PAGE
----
Leapfrog Group: Health disparities persist in highly rated hospitals

Hospitals that receive high safety grades and score well on external safety measures do not provide better care to patients of color than lower-rated facilities, according to a study of more than 10 million patient records.

The research from Leapfrog Group and Urban Institute, which used 2019 discharge data from across 15 states, found that Black and Latino patients are more at risk of experiencing adverse safety events than white patients, regardless of a hospital’s Leapfrog Group ranking.

Twice a year, the Leapfrog Group releases safety grades on hospitals nationwide based on their self-reported data on safety performance and adverse events like medication errors, infections and surgery complications. The watchdog organization’s scores are considered a well-respected indicator of a hospital’s quality and safety for potential patients.

Across all hospitals, Black and Latino patients experienced 34% higher rates of sepsis after surgery than white patients, and Black patients experienced 51% higher rates of dangerous blood clots as surgery-related complications, the research found.

The findings point to a need for greater scrutiny on the intersection of patient safety and care inequity.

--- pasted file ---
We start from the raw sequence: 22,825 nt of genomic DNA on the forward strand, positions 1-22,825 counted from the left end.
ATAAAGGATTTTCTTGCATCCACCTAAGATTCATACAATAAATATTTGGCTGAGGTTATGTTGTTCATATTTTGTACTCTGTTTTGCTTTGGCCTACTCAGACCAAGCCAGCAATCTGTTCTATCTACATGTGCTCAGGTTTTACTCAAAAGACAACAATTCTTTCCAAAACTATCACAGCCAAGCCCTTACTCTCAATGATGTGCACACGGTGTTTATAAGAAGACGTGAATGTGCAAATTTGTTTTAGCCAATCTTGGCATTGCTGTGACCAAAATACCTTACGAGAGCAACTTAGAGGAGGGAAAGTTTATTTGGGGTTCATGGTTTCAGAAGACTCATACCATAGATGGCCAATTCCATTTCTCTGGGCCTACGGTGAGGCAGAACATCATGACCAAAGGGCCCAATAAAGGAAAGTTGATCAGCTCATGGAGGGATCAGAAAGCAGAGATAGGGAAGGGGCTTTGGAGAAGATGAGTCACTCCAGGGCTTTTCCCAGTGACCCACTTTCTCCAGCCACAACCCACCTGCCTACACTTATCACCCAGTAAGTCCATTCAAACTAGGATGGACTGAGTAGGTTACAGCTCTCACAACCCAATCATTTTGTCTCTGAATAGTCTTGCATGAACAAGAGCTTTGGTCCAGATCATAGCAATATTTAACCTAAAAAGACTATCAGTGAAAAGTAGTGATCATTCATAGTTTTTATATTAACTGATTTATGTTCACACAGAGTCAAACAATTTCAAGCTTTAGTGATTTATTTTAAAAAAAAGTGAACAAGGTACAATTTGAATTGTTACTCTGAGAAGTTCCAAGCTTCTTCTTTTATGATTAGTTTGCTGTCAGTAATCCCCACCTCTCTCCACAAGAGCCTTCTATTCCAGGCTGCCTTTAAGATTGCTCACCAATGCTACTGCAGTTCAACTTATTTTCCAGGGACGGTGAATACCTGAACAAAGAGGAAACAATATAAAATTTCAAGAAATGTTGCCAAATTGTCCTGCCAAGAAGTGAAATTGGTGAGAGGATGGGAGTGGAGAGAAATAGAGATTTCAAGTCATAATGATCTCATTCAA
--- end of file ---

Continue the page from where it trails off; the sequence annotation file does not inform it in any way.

“This seems to be a symptom of structural racism across hospitals, systematically,” said Anuj Gangopadhyaya, an author of the report and senior research associate at the Urban Institute’s health policy center. “If we have the capacity to improve overall scores, we should have the capacity to reduce inequities among patient subgroups within our institutions.”

Rather than being satisfied with their performance on external quality and safety measures, hospitals need to reevaluate and update policies and programs to better address disparities in quality outcomes, Gangopadhyaya said. “As a hospital becomes ‘higher quality,’ you would expect disparities might uniformly go down across all patient groups, and that’s just not the case here,” he said.

All patients are at a lower risk of falls, infections and pressure ulcers in “A”-graded hospitals than in “C,” “D,” or “F”-graded hospitals. However, Black and Latino patients are not as safe as white patients in higher-ranked facilities.

The study found larger disparities between Black and white patients for rates of sepsis, hemorrhage and other adverse events related to surgery at Leapfrog’s “A” hospitals.

At “A” hospitals, the rate of perioperative hemorrhage in white patients was 2.01 cases per 1,000 at-risk discharges, compared with 2.80 cases for Black patients. Rates of perioperative pulmonary embolism or deep vein thrombosis were 2.87 cases and 4.22 cases, respectively.

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